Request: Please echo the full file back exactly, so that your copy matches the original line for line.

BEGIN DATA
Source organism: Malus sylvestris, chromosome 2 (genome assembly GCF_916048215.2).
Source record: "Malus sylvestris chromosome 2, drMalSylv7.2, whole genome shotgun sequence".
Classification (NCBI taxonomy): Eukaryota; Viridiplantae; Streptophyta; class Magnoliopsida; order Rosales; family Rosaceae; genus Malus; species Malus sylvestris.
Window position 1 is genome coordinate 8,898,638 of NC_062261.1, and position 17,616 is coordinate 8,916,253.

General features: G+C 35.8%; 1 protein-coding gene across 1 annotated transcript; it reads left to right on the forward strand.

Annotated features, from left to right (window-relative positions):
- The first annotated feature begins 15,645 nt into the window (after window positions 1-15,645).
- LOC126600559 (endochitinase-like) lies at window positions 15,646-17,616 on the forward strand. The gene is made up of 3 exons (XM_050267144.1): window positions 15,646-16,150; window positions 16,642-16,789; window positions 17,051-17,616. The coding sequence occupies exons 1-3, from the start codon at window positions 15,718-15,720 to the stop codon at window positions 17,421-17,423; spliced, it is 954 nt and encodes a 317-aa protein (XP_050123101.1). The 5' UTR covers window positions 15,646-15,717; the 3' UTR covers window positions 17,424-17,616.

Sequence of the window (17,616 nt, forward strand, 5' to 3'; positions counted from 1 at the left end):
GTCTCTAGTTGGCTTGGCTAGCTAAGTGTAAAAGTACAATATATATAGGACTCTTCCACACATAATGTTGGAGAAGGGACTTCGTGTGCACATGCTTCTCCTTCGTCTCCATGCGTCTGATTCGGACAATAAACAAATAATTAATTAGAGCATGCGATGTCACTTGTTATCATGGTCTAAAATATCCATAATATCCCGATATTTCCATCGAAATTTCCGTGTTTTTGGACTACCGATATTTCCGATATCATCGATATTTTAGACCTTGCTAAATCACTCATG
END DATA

Source organism: Malus sylvestris, chromosome 2 (genome assembly GCF_916048215.2).
Source record: "Malus sylvestris chromosome 2, drMalSylv7.2, whole genome shotgun sequence".
Classification (NCBI taxonomy): Eukaryota; Viridiplantae; Streptophyta; class Magnoliopsida; order Rosales; family Rosaceae; genus Malus; species Malus sylvestris.
Window position 1 is genome coordinate 8,898,638 of NC_062261.1, and position 17,616 is coordinate 8,916,253.

General features: G+C 35.8%; 1 protein-coding gene across 1 annotated transcript; it reads left to right on the forward strand.

Annotated features, from left to right (window-relative positions):
- The first annotated feature begins 15,645 nt into the window (after window positions 1-15,645).
- LOC126600559 (endochitinase-like) lies at window positions 15,646-17,616 on the forward strand. The gene is made up of 3 exons (XM_050267144.1): window positions 15,646-16,150; window positions 16,642-16,789; window positions 17,051-17,616. The coding sequence occupies exons 1-3, from the start codon at window positions 15,718-15,720 to the stop codon at window positions 17,421-17,423; spliced, it is 954 nt and encodes a 317-aa protein (XP_050123101.1). The 5' UTR covers window positions 15,646-15,717; the 3' UTR covers window positions 17,424-17,616.

Sequence of the window (17,616 nt, forward strand, 5' to 3'; positions counted from 1 at the left end):
GTCTCTAGTTGGCTTGGCTAGCTAAGTGTAAAAGTACAATATATATAGGACTCTTCCACACATAATGTTGGAGAAGGGACTTCGTGTGCACATGCTTCTCCTTCGTCTCCATGCGTCTGATTCGGACAATAAACAAATAATTAATTAGAGCATGCGATGTCACTTGTTATCATGGTCTAAAATATCCATAATATCCCGATATTTCCATCGAAATTTCCGTGTTTTTGGACTACCGATATTTCCGATATCATCGATATTTTAGACCTTGCTAAATCACTCATG